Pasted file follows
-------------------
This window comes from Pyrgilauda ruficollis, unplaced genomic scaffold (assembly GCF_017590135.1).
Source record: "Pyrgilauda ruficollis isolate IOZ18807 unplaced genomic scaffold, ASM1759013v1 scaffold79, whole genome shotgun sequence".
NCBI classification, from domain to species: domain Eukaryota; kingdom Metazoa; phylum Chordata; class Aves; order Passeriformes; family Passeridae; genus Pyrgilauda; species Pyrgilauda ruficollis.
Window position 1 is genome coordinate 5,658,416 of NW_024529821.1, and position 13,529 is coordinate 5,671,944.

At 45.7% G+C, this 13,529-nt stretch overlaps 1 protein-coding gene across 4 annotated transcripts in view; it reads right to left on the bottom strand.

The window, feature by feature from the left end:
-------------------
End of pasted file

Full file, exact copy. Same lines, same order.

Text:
This window comes from Pyrgilauda ruficollis, unplaced genomic scaffold (assembly GCF_017590135.1).
Source record: "Pyrgilauda ruficollis isolate IOZ18807 unplaced genomic scaffold, ASM1759013v1 scaffold79, whole genome shotgun sequence".
NCBI classification, from domain to species: domain Eukaryota; kingdom Metazoa; phylum Chordata; class Aves; order Passeriformes; family Passeridae; genus Pyrgilauda; species Pyrgilauda ruficollis.
Window position 1 is genome coordinate 5,658,416 of NW_024529821.1, and position 13,529 is coordinate 5,671,944.

At 45.7% G+C, this 13,529-nt stretch overlaps 1 protein-coding gene across 4 annotated transcripts in view; it reads right to left on the bottom strand.

The window, feature by feature from the left end: